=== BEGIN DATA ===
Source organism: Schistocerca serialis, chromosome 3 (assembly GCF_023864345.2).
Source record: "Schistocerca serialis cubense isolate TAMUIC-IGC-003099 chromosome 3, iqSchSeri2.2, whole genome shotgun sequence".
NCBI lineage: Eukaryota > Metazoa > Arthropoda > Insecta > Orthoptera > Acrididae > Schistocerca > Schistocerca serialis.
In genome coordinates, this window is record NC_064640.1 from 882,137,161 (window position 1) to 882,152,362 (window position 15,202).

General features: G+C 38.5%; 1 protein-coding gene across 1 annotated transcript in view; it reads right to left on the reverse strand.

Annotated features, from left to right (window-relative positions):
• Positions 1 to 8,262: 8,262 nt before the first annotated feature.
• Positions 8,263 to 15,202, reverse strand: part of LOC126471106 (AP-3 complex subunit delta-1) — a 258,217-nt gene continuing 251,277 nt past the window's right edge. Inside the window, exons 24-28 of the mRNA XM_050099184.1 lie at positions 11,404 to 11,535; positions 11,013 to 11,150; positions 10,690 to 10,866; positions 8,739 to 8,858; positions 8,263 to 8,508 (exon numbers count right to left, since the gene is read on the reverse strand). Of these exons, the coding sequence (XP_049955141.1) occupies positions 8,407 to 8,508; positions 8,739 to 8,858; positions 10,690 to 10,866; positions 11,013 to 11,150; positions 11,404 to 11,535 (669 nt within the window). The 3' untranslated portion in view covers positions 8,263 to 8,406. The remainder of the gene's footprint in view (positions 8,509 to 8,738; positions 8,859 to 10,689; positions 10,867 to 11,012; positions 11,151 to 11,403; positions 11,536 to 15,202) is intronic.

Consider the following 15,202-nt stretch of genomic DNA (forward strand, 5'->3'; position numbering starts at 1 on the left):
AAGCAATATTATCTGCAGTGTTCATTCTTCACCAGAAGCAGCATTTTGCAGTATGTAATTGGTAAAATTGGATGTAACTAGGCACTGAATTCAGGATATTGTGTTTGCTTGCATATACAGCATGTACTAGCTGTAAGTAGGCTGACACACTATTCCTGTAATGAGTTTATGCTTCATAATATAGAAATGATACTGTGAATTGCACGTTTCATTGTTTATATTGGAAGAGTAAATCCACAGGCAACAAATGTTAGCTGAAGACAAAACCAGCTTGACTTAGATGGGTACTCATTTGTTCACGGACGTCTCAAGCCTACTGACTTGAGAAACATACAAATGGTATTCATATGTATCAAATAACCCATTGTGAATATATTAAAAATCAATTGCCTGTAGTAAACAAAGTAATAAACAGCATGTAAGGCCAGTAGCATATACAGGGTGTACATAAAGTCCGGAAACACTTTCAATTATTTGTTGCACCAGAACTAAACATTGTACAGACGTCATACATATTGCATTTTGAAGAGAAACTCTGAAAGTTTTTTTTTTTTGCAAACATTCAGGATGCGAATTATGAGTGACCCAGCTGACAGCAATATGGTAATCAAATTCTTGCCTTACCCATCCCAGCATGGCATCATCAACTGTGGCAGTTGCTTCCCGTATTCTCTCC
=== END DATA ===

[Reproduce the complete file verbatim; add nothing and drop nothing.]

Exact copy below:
Source organism: Schistocerca serialis, chromosome 3 (assembly GCF_023864345.2).
Source record: "Schistocerca serialis cubense isolate TAMUIC-IGC-003099 chromosome 3, iqSchSeri2.2, whole genome shotgun sequence".
NCBI lineage: Eukaryota > Metazoa > Arthropoda > Insecta > Orthoptera > Acrididae > Schistocerca > Schistocerca serialis.
In genome coordinates, this window is record NC_064640.1 from 882,137,161 (window position 1) to 882,152,362 (window position 15,202).

General features: G+C 38.5%; 1 protein-coding gene across 1 annotated transcript in view; it reads right to left on the reverse strand.

Annotated features, from left to right (window-relative positions):
• Positions 1 to 8,262: 8,262 nt before the first annotated feature.
• Positions 8,263 to 15,202, reverse strand: part of LOC126471106 (AP-3 complex subunit delta-1) — a 258,217-nt gene continuing 251,277 nt past the window's right edge. Inside the window, exons 24-28 of the mRNA XM_050099184.1 lie at positions 11,404 to 11,535; positions 11,013 to 11,150; positions 10,690 to 10,866; positions 8,739 to 8,858; positions 8,263 to 8,508 (exon numbers count right to left, since the gene is read on the reverse strand). Of these exons, the coding sequence (XP_049955141.1) occupies positions 8,407 to 8,508; positions 8,739 to 8,858; positions 10,690 to 10,866; positions 11,013 to 11,150; positions 11,404 to 11,535 (669 nt within the window). The 3' untranslated portion in view covers positions 8,263 to 8,406. The remainder of the gene's footprint in view (positions 8,509 to 8,738; positions 8,859 to 10,689; positions 10,867 to 11,012; positions 11,151 to 11,403; positions 11,536 to 15,202) is intronic.

Consider the following 15,202-nt stretch of genomic DNA (forward strand, 5'->3'; position numbering starts at 1 on the left):
AAGCAATATTATCTGCAGTGTTCATTCTTCACCAGAAGCAGCATTTTGCAGTATGTAATTGGTAAAATTGGATGTAACTAGGCACTGAATTCAGGATATTGTGTTTGCTTGCATATACAGCATGTACTAGCTGTAAGTAGGCTGACACACTATTCCTGTAATGAGTTTATGCTTCATAATATAGAAATGATACTGTGAATTGCACGTTTCATTGTTTATATTGGAAGAGTAAATCCACAGGCAACAAATGTTAGCTGAAGACAAAACCAGCTTGACTTAGATGGGTACTCATTTGTTCACGGACGTCTCAAGCCTACTGACTTGAGAAACATACAAATGGTATTCATATGTATCAAATAACCCATTGTGAATATATTAAAAATCAATTGCCTGTAGTAAACAAAGTAATAAACAGCATGTAAGGCCAGTAGCATATACAGGGTGTACATAAAGTCCGGAAACACTTTCAATTATTTGTTGCACCAGAACTAAACATTGTACAGACGTCATACATATTGCATTTTGAAGAGAAACTCTGAAAGTTTTTTTTTTTTGCAAACATTCAGGATGCGAATTATGAGTGACCCAGCTGACAGCAATATGGTAATCAAATTCTTGCCTTACCCATCCCAGCATGGCATCATCAACTGTGGCAGTTGCTTCCCGTATTCTCTCC